KEIR RADNEDGE REPORTS: World football federation FIFA has matched the International Olympic Committee in slapping down Kuwait’s attempt to set up substitute sports authorities and threatening legal action.

Kuwait was banned last year by both FIFA and the IOC after a row sparked by a dispute over an election to the International Shooting Federation but which was a mere cover for a power struggle within the governing royal family.

Sheikh Salman Sabah Al-Salem Al-Homud Al-Sabah, the Minister of Information and Youth Affairs, enacted a sports law which was held by the IOC and FIFA to undermine the autonomy of national associations; Sheikh Fahad Jaber Al Ali Al Sabah was appointed head of an ‘interim’ national Olympic committee.

On the other side of the fence are FIFA Council member Sheikh Ahmad Al-Fahad Al-Sabah and his brother Sheikh Talal Al Fahad Al-Sabah.

Sheikh Ahmad is also president of the Olympic Council of Asia, of the Association of National Olympic Committees and of Olympic Solidarity; Sheikh Talal is president of the (suspended) Kuwait Olympic Committee and the national football association.

At the start of this month the attempt by Sheikh Salman and Sheikh Fahad Jaber to set up a replacement KOC was roundly rejected by the IOC.

FIFA has now followed suit in relation to Kuwaiti football and the government’s creation of its own new domestic football association.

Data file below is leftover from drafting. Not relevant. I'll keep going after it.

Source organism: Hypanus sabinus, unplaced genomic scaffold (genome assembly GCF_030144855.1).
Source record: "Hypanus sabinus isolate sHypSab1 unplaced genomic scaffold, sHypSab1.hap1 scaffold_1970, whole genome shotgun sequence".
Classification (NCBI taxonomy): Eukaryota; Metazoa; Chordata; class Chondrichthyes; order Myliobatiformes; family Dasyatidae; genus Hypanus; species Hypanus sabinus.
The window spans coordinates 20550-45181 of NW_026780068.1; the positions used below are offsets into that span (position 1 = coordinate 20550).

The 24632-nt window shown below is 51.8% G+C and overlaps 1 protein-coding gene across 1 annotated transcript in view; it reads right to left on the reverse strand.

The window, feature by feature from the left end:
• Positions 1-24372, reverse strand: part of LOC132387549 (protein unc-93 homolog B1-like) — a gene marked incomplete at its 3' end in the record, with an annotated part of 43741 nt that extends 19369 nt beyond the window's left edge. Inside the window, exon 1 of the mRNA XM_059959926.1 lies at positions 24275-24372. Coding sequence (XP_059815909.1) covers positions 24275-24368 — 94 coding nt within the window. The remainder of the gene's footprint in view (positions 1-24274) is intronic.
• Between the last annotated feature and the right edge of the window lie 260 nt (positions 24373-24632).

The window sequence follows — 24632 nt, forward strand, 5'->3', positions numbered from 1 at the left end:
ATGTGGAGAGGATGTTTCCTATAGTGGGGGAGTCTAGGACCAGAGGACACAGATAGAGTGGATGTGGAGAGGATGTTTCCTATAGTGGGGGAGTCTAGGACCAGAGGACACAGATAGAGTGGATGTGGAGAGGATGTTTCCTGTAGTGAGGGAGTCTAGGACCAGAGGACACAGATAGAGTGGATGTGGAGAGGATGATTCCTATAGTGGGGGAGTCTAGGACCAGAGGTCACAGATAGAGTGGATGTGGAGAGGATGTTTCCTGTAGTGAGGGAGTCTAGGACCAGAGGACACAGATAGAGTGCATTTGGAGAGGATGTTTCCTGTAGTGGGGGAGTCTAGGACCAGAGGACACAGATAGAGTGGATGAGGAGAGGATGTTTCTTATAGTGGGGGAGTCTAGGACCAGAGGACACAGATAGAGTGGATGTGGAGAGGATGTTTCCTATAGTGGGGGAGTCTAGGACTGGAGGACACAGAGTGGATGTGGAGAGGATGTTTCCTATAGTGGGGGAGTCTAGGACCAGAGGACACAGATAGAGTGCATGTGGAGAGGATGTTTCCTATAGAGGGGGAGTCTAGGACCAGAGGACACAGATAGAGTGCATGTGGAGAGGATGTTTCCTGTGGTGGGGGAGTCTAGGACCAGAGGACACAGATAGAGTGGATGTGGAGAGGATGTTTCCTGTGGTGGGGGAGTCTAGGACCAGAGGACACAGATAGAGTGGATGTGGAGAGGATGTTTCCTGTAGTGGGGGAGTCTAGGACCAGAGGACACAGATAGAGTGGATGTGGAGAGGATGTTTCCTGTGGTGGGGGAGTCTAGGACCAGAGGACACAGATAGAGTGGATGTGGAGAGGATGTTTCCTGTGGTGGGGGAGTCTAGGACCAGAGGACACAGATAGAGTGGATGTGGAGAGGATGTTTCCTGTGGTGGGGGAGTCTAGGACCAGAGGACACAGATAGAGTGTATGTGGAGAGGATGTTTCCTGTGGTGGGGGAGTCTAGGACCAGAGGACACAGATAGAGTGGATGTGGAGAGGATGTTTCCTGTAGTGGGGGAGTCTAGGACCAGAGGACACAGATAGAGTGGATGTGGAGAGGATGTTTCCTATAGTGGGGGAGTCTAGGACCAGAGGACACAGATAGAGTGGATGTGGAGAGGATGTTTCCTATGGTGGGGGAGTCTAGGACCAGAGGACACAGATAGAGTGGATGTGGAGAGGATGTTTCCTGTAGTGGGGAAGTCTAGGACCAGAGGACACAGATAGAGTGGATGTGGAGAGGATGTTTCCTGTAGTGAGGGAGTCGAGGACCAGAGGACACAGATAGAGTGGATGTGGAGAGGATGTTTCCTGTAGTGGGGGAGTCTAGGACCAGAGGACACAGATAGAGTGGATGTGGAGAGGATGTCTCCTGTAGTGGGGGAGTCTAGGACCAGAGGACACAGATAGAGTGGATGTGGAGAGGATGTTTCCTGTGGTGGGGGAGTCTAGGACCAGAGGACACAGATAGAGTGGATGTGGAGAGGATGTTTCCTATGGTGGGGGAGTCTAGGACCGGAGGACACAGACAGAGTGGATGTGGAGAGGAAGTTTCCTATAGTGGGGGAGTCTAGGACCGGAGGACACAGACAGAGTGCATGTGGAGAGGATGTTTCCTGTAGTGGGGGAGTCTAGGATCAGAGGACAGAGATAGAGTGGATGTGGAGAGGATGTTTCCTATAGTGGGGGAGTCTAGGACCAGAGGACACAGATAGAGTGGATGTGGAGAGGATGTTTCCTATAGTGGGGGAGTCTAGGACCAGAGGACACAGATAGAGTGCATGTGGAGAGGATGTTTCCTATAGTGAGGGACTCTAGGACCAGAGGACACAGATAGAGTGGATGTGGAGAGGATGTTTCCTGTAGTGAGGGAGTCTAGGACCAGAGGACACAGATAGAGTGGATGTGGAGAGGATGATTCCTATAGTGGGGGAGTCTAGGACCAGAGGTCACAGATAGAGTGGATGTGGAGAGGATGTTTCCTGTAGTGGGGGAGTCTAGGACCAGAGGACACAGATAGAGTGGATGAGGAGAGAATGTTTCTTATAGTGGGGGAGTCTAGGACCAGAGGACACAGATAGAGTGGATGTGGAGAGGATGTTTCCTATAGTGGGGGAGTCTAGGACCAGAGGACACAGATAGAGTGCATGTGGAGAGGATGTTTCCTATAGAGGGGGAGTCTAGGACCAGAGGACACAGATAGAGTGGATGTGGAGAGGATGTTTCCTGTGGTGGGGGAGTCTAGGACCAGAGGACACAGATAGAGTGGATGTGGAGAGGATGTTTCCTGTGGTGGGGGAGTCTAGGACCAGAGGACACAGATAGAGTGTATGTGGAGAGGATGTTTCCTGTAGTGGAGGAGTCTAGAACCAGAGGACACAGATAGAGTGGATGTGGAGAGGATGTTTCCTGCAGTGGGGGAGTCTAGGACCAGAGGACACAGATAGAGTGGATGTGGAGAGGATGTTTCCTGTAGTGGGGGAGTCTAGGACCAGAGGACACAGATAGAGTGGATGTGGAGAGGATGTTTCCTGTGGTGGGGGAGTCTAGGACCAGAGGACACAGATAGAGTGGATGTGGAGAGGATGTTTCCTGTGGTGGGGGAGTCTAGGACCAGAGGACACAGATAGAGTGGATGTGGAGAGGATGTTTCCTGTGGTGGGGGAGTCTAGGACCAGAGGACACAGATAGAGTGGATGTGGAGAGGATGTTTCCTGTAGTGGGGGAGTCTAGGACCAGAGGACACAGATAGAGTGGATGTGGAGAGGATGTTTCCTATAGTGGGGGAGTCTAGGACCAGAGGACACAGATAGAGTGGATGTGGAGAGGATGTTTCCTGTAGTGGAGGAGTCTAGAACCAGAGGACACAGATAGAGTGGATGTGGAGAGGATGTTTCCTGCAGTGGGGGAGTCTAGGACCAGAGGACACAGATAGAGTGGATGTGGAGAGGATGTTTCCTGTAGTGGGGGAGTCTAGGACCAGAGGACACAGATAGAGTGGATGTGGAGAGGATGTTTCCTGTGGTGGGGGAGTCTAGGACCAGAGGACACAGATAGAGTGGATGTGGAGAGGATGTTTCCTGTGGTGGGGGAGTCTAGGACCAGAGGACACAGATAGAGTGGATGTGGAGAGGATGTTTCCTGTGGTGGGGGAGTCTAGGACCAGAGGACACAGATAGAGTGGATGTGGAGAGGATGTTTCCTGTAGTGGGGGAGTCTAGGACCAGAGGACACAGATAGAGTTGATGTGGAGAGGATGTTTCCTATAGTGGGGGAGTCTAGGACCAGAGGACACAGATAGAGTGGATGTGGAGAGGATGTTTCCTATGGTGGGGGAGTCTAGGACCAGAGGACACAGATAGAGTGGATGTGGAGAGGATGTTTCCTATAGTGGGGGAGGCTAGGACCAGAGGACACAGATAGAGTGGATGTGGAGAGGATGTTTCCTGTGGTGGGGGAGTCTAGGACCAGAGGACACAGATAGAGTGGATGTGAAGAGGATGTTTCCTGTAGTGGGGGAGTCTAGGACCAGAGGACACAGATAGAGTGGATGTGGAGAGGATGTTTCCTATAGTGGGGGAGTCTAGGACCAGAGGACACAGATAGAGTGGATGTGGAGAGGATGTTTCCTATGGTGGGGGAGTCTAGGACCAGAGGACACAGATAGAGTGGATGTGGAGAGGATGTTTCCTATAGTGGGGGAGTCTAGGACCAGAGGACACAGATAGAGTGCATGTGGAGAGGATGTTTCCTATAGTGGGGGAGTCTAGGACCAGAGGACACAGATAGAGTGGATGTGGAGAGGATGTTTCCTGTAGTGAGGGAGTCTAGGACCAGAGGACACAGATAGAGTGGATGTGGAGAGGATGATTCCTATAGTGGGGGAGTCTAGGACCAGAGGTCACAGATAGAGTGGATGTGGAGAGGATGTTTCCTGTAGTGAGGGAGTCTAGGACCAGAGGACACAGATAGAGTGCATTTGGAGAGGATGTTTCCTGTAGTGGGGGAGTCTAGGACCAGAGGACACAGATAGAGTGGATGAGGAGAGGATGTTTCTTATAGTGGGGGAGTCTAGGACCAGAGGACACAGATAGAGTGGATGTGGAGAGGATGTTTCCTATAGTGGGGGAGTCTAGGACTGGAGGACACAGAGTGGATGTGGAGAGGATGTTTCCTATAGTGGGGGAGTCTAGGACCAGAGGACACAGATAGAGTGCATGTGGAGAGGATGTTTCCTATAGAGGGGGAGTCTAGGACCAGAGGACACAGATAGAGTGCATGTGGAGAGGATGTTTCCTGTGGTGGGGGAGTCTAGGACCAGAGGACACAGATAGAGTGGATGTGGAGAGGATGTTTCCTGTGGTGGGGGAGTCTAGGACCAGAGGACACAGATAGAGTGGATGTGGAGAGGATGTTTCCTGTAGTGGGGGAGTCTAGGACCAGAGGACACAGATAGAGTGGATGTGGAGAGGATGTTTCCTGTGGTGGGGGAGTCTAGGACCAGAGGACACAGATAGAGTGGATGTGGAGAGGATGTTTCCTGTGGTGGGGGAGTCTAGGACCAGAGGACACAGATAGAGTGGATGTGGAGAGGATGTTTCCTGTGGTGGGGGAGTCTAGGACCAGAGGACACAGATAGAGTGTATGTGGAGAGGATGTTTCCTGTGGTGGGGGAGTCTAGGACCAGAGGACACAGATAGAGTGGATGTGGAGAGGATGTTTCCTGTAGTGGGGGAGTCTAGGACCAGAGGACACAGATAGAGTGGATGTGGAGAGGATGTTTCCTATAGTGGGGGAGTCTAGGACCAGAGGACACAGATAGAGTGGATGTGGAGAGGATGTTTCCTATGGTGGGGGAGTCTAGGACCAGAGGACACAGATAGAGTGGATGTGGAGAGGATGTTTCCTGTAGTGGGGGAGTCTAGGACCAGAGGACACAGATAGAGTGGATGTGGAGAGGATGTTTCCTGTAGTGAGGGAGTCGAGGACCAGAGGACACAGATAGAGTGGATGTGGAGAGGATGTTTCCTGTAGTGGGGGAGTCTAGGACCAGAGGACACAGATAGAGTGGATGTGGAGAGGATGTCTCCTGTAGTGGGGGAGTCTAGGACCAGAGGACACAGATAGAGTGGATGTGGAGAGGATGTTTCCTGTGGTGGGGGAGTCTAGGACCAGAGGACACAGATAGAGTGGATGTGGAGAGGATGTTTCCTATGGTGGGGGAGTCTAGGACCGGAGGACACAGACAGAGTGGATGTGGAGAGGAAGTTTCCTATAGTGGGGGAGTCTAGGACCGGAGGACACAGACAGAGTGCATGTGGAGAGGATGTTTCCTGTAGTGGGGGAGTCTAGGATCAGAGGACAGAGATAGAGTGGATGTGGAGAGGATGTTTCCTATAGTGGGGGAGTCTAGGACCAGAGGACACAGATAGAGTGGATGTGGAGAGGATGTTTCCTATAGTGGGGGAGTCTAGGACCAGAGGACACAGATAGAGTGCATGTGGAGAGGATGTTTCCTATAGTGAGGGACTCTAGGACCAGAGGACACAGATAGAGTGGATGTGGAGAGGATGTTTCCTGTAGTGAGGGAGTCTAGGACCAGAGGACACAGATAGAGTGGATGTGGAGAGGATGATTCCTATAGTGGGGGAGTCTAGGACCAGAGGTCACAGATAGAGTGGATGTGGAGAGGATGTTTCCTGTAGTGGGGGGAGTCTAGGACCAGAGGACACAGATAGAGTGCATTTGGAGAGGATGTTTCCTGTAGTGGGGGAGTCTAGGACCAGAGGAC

No recognition

Fatma Soumara, FIFA’s secretary-general, has written to the Kuwaitis in a letter which “strongly condemns the dissolution of the KFA and the ensuing appointment of an ‘interim committee’ to replace its office bearers.”

She added: “FIFA continues to exclusively recognise the current president of the KFA, H.H. Sheikh Talal Fahad AI Sabah, and the current secretary-general, Saho Al Shammari, a5 the duly elected and, respectively, authorised representatives of the KFA.

“FIFA will not accept any of its members to establish contact or sporting relations with the government appointed officials who claim to be representing the KFA, Moreover, FIFA will not recognize any action or decision taken by the government authorities or by the appointed ‘interim committee’ in contradiction to the FIFA, AFC or KFA statutes.”

Samoura, in conclusion, warned that FIFA would take legal action, if necessary, against “the consequences of any damages resulting from your illegal acts.”

The Kuwait government has already suffered one legal reverse.

Early this year the government failed in the Swiss civil courts with an appeal against its Olympic suspension. The court ordered it to pay $11,500 in legal costs. Kuwaiti athletes thus competed as independents under the Olympic flag in Rio where Fehaid Al-Deehani won gold in the double trap shooting.